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Pastelface Cockatiels

              

Pastelface Cockatiels

 

The Pastelface Cockatiel gene is a member of the 'Blue' family of genes or better known as the Whiteface family in cockatiels. It is known in the bird world as the Parblue mutation. It effects the production of the yellow family of pigments as does the Whiteface gene but has only a partial effect hence the name 'parblue'. Some yellow pigment is still present but a more diluted version. This gives us a stunning bird with paler more peachy coloured cheek patches and a lemon colour instead of yellow. It combines beautifully with any of the mutations that alter the structural colour or grey family pigments.eg. cinnamon, pastelsilver. Personally I find it produces some wonderful coloured birds when combined with any other mutation at all as does the Whiteface gene. By altering the colour of the yellow family pigments and not affecting the grey ones some gorgeous contrasts can be seen when the Pastelface is combined with even normal grey pigment.

Pastelface light pied                                           

Heredity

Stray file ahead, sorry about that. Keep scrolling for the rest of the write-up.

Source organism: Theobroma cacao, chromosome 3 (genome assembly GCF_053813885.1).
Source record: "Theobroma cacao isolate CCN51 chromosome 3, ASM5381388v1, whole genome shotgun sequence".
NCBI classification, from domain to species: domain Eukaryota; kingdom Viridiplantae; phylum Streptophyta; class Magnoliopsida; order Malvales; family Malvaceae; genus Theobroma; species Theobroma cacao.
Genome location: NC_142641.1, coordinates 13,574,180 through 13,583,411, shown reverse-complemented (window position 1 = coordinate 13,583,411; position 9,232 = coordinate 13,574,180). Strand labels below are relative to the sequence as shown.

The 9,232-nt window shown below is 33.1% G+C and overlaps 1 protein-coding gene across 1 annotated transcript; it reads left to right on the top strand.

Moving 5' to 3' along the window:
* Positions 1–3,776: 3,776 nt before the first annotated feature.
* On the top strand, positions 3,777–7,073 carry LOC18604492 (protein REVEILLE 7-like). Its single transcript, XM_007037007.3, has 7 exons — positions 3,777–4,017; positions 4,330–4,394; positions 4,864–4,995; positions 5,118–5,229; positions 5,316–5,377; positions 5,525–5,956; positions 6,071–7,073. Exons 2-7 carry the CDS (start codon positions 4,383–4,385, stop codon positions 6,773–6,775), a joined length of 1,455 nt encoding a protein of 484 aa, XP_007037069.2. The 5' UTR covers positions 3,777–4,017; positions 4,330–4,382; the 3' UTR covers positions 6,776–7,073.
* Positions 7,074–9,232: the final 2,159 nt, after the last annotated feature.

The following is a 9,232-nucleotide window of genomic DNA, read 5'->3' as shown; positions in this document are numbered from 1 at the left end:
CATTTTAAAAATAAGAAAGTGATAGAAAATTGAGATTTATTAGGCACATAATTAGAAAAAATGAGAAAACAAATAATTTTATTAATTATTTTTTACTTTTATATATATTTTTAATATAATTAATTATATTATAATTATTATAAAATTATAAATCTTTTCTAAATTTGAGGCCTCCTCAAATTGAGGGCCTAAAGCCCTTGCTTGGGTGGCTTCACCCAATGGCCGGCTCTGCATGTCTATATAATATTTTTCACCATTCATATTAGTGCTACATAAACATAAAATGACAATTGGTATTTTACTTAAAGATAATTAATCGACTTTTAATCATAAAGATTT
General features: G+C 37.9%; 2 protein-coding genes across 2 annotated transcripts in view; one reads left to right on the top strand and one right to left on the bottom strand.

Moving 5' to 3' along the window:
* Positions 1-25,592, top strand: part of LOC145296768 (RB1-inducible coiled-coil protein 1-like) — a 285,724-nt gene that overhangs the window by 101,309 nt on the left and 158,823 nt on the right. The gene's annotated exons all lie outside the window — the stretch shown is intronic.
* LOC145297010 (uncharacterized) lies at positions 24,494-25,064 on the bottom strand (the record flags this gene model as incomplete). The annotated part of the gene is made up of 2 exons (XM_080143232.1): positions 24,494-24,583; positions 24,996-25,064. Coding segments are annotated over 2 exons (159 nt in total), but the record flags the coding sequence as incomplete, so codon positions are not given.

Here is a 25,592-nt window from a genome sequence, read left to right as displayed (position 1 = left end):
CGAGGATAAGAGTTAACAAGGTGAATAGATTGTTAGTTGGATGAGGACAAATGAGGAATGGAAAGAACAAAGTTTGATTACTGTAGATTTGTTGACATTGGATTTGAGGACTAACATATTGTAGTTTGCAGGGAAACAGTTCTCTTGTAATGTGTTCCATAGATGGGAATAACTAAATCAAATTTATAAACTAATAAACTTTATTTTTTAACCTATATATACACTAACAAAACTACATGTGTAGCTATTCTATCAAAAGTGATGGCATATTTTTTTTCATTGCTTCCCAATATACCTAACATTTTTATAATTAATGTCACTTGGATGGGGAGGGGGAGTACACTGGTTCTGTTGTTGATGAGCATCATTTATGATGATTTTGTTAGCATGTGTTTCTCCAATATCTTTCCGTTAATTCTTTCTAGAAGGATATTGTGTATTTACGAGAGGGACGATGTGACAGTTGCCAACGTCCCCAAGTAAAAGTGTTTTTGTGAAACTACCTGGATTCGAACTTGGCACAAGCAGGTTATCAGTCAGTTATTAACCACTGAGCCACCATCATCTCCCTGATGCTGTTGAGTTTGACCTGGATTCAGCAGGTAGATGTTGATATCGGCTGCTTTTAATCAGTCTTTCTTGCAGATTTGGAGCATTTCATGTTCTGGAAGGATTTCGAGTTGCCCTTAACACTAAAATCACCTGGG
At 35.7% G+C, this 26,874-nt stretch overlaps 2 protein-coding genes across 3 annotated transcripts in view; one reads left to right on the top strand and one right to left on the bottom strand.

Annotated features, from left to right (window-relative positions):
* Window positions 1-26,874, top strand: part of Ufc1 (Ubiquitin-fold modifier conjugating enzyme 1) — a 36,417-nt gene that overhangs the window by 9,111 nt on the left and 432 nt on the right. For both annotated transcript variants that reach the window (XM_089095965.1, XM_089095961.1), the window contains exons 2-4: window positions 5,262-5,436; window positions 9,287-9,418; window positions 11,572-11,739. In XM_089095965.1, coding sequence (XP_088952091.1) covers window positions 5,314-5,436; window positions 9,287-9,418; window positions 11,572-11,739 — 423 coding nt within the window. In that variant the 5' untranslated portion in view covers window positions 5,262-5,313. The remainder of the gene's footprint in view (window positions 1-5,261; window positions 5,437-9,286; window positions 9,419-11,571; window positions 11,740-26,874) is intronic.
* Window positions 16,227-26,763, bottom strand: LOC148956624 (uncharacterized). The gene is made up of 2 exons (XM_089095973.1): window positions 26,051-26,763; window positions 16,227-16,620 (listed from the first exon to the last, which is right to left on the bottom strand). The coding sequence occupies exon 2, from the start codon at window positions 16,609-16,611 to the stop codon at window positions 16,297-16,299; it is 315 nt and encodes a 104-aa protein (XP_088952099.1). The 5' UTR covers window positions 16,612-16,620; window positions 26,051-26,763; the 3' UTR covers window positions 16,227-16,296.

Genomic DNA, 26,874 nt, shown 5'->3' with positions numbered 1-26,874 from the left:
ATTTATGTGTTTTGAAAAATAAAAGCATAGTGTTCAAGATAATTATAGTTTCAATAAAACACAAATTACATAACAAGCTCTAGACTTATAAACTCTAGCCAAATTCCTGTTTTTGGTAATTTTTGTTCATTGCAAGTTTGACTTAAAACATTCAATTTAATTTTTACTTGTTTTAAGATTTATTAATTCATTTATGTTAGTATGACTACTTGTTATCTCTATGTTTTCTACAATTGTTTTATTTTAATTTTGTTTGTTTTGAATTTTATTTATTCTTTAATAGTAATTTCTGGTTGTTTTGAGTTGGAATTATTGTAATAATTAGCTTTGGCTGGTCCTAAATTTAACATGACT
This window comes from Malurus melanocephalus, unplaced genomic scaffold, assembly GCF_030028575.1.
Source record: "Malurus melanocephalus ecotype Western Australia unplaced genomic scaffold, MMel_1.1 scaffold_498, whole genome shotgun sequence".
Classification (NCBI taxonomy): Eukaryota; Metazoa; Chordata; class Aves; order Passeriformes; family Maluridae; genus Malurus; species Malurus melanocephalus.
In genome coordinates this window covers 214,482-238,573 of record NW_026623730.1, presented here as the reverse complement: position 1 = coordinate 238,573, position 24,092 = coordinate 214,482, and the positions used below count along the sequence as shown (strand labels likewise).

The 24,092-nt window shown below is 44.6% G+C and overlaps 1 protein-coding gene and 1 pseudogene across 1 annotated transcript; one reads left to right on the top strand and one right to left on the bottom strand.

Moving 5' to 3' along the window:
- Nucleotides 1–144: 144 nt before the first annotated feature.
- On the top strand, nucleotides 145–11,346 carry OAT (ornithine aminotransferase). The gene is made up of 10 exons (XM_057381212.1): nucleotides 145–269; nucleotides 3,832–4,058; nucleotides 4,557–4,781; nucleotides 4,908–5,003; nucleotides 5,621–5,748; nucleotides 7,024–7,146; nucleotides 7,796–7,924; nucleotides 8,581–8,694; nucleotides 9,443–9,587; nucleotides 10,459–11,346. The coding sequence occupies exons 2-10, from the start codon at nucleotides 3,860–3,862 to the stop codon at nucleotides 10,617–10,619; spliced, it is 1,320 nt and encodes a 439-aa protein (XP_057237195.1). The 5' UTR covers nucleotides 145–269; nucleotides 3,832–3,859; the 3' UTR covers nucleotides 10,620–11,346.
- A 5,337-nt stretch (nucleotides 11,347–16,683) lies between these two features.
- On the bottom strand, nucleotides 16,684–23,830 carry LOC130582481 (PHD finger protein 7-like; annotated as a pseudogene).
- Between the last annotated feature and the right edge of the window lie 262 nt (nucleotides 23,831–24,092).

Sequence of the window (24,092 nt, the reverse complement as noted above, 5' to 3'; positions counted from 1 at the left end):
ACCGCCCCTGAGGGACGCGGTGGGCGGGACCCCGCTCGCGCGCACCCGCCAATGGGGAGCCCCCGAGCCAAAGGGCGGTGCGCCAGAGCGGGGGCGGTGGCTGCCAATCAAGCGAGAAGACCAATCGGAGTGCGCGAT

The Pastelface cockatiels gene is autosomal recessive in inheritance. This means that a bird must carry two genes to be visually any autosomal recessive mutation. This is only partly true in the case of the Pastelface cockatiels gene. As I said earlier it belongs to the same family of genes as the Whiteface mutation and thus it is a variation of the same pre-existing gene as the Whiteface. When we have a few different mutations all derived from the same original gene they all occupy the same location on a chromosome. Each bird contains many matching pairs of chromosomes and a gene can only occupy one particular position on any one pair. Within that matching pair of chromosomes there is a one location on each chromosome that this gene can reside. Even though this location is basically reserved for the Whiteface family of genes that doesn't mean they can all be present at the one location at the same time. Only one gene can be in any one location in any bird. It is what is on the second chromosome of a matching pair that will dictate whether the gene can express itself or not. With the Whiteface or 'Blue' family of genes in cockatiels there are 3 possible genes that can occupy this position. They are the Whiteface gene, the Pastelface, or the original wild-type normal grey gene.